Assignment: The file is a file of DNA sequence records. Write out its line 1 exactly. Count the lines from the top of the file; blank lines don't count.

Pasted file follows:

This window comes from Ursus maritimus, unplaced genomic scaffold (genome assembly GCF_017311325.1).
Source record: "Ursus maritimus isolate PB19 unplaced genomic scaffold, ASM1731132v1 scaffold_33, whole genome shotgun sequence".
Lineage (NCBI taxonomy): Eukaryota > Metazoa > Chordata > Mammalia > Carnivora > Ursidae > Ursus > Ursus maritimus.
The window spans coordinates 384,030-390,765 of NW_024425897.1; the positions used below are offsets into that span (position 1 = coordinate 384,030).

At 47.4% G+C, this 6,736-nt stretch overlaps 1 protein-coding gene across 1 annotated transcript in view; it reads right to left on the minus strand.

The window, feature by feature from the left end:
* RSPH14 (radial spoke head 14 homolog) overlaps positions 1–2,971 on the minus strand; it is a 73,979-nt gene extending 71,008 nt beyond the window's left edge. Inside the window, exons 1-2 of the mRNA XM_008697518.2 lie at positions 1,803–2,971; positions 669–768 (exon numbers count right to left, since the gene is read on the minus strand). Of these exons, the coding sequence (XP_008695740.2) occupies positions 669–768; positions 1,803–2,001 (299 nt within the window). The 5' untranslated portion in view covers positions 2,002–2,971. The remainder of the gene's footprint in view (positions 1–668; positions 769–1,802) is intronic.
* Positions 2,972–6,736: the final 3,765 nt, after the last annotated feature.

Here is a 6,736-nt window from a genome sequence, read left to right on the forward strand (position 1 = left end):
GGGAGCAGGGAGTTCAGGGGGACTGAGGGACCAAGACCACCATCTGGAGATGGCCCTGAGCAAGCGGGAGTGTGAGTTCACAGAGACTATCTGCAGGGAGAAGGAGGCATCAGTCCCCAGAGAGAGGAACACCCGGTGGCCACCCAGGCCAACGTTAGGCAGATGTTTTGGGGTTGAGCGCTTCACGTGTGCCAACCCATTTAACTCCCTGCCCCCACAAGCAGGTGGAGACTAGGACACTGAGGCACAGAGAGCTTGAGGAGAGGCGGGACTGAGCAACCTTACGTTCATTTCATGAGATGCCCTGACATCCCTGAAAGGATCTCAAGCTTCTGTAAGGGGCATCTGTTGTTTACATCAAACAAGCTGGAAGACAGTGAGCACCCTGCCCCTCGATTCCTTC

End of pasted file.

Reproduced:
This window comes from Ursus maritimus, unplaced genomic scaffold (genome assembly GCF_017311325.1).